Replacing TRV without draining by isolating radiator possible?

Discussion in 'Plumbers' Talk' started by muffinbubble, Nov 13, 2018.

  1. muffinbubble

    muffinbubble New Member

    Hi, I'm very new to plumbing but try anything and have replaced all the TRV's in my house without too much problem.

    I have a question regarding draining the system and TRV's though. So far I've drained the system to replace the TRV's and spent some time reading about whether it's possible without draining the system.

    My understanding (which I'm guessing is wrong) is that if there is no pressure in the boiler (combi) that if the radiator is isolated, at that point the water is locked into the radiator.

    I have pipes coming through the floor into the TRV. The TRV (and lockshield) is turned off to prevent the water going into the radiator, so this means if I remove the TRV then water from the pipe going into it from the floor will be exposed. However, if the boiler has no pressure then wouldn't the water level remain at the top of the pipe and not spill out?

    I hope that makes sense. Then it would be a case of just draining the radiator itself, replacing the TRV and reconnecting everything back.

    I'm guessing that the pipe from the floor will squirt water everywhere which is why everyone says to drain the system, but with no pressure I don't get how (as no water is being pumped in when the boiler is switched off, right?!). Could someone please clarify for me? The problem is fixed, it's more I'm trying to understand why it wouldn't be possible this way.
  2. terrymac

    terrymac Screwfix Select

    Just because boiler pressure gauge reads zero that does not mean there is no water in radiators / pipework. Of course its possible to change a valve whilst the system is full of water ,but the water has to be held under vacuum. I would advise a diy'er to drain down as it negates the risk of water damage if things go wrong. To answer your question , water will come out the pipe with pump not running ,if vacuum is broken ,gravity takes over.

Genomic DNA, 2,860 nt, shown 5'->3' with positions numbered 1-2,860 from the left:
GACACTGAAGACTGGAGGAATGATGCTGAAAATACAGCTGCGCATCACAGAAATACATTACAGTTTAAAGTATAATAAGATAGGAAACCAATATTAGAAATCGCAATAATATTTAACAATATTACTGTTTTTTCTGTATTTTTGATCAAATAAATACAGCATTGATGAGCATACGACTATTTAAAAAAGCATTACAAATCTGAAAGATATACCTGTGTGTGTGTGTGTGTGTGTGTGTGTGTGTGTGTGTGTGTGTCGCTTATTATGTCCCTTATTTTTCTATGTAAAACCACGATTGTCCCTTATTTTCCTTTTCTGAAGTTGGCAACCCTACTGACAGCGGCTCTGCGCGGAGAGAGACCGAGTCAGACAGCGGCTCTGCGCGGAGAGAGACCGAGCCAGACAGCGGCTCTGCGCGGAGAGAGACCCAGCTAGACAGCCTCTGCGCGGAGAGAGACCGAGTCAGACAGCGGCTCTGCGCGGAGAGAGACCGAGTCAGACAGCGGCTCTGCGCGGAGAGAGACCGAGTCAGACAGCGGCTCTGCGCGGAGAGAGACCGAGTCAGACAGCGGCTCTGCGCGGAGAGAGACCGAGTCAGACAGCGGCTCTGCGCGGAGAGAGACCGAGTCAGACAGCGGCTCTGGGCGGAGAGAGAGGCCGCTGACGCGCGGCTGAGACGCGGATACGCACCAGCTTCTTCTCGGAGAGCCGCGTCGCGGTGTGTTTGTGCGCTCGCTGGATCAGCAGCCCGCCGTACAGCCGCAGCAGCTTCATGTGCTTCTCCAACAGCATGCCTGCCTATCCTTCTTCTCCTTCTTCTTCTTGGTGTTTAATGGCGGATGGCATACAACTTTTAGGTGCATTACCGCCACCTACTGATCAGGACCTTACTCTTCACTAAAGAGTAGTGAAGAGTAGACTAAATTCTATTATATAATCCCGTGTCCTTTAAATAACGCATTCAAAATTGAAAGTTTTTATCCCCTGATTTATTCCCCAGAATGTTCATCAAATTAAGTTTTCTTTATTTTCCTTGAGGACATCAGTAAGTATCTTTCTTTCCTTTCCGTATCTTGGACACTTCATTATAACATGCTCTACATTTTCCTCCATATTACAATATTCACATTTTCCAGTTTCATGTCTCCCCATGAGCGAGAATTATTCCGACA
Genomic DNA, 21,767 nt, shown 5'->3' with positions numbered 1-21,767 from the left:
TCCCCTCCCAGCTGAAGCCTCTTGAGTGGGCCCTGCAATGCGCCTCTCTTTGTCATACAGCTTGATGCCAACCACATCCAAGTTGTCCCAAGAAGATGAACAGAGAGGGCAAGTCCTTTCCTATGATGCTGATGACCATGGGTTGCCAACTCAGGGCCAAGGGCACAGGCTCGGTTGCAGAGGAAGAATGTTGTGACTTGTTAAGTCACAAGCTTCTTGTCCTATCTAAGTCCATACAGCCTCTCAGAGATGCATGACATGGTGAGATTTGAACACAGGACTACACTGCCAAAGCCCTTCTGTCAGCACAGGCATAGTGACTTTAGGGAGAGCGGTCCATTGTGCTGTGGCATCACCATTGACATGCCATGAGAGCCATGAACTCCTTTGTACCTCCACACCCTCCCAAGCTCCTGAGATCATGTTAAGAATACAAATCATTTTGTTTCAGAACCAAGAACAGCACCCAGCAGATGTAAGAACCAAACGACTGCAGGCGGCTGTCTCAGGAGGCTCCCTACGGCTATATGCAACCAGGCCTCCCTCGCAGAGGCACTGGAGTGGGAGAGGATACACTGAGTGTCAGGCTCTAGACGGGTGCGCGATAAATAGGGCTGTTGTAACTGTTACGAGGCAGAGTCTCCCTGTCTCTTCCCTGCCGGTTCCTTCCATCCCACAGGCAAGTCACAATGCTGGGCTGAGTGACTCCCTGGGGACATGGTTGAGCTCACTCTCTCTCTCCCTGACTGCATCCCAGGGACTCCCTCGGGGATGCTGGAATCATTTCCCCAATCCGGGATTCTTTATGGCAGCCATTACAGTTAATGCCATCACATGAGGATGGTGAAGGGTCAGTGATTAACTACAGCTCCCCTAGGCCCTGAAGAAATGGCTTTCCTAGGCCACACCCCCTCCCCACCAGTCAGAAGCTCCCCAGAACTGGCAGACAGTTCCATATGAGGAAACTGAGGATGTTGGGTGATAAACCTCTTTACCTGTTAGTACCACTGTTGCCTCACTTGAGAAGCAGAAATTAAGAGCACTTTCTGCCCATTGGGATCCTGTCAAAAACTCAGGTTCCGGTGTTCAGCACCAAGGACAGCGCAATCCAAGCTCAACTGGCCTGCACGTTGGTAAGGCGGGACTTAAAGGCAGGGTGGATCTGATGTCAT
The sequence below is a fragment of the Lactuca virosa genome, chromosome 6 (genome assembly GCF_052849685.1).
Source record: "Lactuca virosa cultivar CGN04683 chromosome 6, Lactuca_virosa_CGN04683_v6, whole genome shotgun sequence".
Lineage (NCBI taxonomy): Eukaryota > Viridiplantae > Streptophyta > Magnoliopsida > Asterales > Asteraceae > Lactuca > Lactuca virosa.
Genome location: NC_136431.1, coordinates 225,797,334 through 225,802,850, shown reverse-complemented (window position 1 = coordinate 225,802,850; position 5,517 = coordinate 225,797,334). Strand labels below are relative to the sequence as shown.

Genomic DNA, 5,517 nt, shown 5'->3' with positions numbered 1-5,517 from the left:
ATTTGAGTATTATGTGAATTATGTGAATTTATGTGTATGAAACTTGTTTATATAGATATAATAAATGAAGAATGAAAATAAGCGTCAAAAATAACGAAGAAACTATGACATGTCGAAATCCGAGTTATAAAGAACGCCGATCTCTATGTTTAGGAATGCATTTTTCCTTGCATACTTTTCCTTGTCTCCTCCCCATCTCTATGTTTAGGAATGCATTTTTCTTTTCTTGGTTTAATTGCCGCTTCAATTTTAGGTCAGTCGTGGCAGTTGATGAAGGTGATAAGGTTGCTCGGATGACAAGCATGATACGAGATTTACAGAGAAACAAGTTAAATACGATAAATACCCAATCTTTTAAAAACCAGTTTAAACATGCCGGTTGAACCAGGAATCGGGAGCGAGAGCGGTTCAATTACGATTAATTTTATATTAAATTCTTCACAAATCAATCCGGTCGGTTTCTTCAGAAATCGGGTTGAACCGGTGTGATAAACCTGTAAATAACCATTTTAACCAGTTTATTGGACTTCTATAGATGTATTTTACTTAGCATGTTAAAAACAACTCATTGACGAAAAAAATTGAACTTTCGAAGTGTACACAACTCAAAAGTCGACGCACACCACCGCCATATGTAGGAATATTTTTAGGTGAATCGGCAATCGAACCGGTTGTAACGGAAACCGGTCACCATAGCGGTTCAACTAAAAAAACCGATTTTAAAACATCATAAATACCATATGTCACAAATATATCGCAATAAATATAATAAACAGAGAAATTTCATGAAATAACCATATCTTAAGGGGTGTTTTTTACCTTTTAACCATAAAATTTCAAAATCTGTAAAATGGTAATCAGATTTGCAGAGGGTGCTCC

3. muffinbubble

    muffinbubble New Member

    Hi, I should have mentioned the radiator is upstairs too, if that matters. I know how to drain/add inhibitor etc, as have done this already, I just didn't understand how water would come out of the pipe with no pressure but that's my lack of knowledge hence the question :).

    I am also aware the pipes have water, but as mentioned in original post expected that once the boiler is off, that water would remain where it is with no pressure :oops:.
  4. Heat

    Heat Screwfix Select

    As above^^^ If you drop pressure to zero then water will not come out of the pipe going into the valve if no other part of system is open, including auto air vents that would need the little manual cap on them tightened temporary.
    You will need to turn other valve on radiator off and also expect water to come out of valve tail unless you bung a bit of rag in it while you fit the new valve on pipe.
    Use plenty old towels and a baking tray or similar
  5. Heat

    Heat Screwfix Select

    Upstairs radiator valves are easier if boiler is on lower floor.
    Just check auto vents are off on that and higher floors

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